Nowadays, to attempt a critical investigation of the work of Philip Roth is to put oneself in the humiliating position of the flatfoot arriving at the scene of the crime only to discover that, yet again, he’s been beaten to it by the private eye, the eye who has not just cracked the case but got the girl and held the press conference. The eye is, of course, Roth himself. Any idea that might occur to us about the author has already occurred to him, only more intelligently. Roth, for these purposes, includes his brilliantly self-diagnosing and self-disputing writer-narrators Nathan Zuckerman, Peter Tarnopol, David Kepesh, and of course the invented character Philip Roth, Roth the author of fiction, Roth the (pseudo) memoirist, and Roth the interviewee, self-interviewer, and essayist. His first collection of critical writings is titled Reading Myself and Others: not only does he read himself like a book, he reads us like a book, too. Still, we must plod on. A crime has been committed and someone has to do the paperwork. Moreover, there is something fishy about the case: the perp, by his own confession, is none other than the private eye. Philip Roth did it.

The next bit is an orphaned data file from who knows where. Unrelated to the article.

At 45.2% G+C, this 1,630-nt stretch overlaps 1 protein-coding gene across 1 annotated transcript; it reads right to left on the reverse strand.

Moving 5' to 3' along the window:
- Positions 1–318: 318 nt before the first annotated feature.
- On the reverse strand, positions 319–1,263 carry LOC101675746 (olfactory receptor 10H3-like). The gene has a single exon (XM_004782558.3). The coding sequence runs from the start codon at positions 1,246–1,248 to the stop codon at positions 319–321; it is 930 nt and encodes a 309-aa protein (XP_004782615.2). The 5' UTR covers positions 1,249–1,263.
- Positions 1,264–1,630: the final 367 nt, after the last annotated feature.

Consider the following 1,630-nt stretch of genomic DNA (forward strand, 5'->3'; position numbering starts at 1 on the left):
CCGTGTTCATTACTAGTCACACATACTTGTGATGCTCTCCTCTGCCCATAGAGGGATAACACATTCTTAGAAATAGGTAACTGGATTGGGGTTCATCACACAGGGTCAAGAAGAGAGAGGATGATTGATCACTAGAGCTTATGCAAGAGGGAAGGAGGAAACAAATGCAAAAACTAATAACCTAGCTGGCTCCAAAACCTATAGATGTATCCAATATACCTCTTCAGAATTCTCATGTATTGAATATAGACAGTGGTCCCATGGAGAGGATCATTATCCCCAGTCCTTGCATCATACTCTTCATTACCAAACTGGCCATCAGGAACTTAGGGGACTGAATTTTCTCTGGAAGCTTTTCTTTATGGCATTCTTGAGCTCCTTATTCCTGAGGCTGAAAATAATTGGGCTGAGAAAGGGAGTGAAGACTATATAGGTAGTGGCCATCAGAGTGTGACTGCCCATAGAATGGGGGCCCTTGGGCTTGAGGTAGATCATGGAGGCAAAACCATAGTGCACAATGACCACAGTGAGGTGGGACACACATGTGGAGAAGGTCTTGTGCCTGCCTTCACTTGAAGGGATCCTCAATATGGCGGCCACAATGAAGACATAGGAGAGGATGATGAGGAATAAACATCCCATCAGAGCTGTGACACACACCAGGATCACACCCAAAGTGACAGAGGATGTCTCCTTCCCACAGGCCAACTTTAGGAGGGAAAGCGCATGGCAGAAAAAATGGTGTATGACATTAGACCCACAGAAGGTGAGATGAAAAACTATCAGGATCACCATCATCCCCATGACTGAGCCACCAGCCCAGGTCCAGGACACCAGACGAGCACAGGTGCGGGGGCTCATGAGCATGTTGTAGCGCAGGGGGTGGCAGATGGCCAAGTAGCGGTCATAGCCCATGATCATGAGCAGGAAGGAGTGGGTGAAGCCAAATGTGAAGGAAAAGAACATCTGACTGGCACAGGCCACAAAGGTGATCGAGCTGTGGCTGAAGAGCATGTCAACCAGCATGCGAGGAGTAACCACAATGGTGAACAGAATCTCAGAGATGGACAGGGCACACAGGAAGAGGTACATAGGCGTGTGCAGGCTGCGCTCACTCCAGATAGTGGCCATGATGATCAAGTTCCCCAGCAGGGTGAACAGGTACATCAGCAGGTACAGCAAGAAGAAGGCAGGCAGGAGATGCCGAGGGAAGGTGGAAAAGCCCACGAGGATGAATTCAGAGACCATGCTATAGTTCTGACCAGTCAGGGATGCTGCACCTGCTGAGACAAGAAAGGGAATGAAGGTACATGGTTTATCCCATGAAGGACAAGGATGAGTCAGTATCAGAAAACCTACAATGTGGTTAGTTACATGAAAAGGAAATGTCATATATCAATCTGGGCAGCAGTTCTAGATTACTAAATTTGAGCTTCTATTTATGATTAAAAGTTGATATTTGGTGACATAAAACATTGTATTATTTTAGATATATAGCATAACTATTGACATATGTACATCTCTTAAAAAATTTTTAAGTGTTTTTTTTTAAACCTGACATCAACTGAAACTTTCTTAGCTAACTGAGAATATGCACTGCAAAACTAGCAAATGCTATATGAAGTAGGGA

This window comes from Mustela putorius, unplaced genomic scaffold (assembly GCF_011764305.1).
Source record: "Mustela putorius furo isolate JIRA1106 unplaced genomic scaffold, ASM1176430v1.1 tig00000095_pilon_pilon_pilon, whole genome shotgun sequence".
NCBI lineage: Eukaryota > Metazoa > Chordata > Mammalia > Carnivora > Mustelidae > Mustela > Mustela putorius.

Before we can go further into this conflation of art and criminality—before we can go anywhere—we must get some kind of a handle on the corpus. A new Roth publication these days includes, in the front matter, a “Books by Philip Roth” page on which his works are listed in subgroups (devised by the author, I assume) such as “Zuckerman Books” and “Roth Books” and “Nemeses: Short Novels.” The 31 (so far) titles course all the way down the page until they reach the distinctly deltaic shape made by “Other Books.” We’re looking at a kind of Nile of writing.